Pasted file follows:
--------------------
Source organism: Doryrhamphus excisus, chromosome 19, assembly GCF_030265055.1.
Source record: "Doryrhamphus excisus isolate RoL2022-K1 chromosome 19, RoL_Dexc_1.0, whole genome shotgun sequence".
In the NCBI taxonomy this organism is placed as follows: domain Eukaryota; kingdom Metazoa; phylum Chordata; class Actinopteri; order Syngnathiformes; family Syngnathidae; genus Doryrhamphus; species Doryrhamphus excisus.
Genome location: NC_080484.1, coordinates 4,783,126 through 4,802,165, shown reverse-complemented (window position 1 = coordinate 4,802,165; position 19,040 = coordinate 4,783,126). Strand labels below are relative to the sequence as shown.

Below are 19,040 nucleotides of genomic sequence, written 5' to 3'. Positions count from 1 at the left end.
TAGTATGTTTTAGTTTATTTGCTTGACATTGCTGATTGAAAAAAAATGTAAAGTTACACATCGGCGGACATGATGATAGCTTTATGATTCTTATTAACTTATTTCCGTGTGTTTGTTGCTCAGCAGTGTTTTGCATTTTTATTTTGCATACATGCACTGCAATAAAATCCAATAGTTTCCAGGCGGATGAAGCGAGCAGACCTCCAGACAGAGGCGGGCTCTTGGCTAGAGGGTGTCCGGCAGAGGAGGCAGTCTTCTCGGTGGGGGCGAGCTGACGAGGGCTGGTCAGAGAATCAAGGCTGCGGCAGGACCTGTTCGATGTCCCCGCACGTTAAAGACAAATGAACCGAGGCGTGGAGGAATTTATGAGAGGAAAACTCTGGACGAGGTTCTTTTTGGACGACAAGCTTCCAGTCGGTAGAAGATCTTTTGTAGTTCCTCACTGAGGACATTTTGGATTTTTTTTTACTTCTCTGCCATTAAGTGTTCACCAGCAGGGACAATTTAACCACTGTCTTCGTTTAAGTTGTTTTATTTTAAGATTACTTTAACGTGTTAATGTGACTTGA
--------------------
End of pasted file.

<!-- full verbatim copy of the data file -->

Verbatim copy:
Source organism: Doryrhamphus excisus, chromosome 19, assembly GCF_030265055.1.
Source record: "Doryrhamphus excisus isolate RoL2022-K1 chromosome 19, RoL_Dexc_1.0, whole genome shotgun sequence".
In the NCBI taxonomy this organism is placed as follows: domain Eukaryota; kingdom Metazoa; phylum Chordata; class Actinopteri; order Syngnathiformes; family Syngnathidae; genus Doryrhamphus; species Doryrhamphus excisus.
Genome location: NC_080484.1, coordinates 4,783,126 through 4,802,165, shown reverse-complemented (window position 1 = coordinate 4,802,165; position 19,040 = coordinate 4,783,126). Strand labels below are relative to the sequence as shown.

Below are 19,040 nucleotides of genomic sequence, written 5' to 3'. Positions count from 1 at the left end.
TAGTATGTTTTAGTTTATTTGCTTGACATTGCTGATTGAAAAAAAATGTAAAGTTACACATCGGCGGACATGATGATAGCTTTATGATTCTTATTAACTTATTTCCGTGTGTTTGTTGCTCAGCAGTGTTTTGCATTTTTATTTTGCATACATGCACTGCAATAAAATCCAATAGTTTCCAGGCGGATGAAGCGAGCAGACCTCCAGACAGAGGCGGGCTCTTGGCTAGAGGGTGTCCGGCAGAGGAGGCAGTCTTCTCGGTGGGGGCGAGCTGACGAGGGCTGGTCAGAGAATCAAGGCTGCGGCAGGACCTGTTCGATGTCCCCGCACGTTAAAGACAAATGAACCGAGGCGTGGAGGAATTTATGAGAGGAAAACTCTGGACGAGGTTCTTTTTGGACGACAAGCTTCCAGTCGGTAGAAGATCTTTTGTAGTTCCTCACTGAGGACATTTTGGATTTTTTTTTACTTCTCTGCCATTAAGTGTTCACCAGCAGGGACAATTTAACCACTGTCTTCGTTTAAGTTGTTTTATTTTAAGATTACTTTAACGTGTTAATGTGACTTGA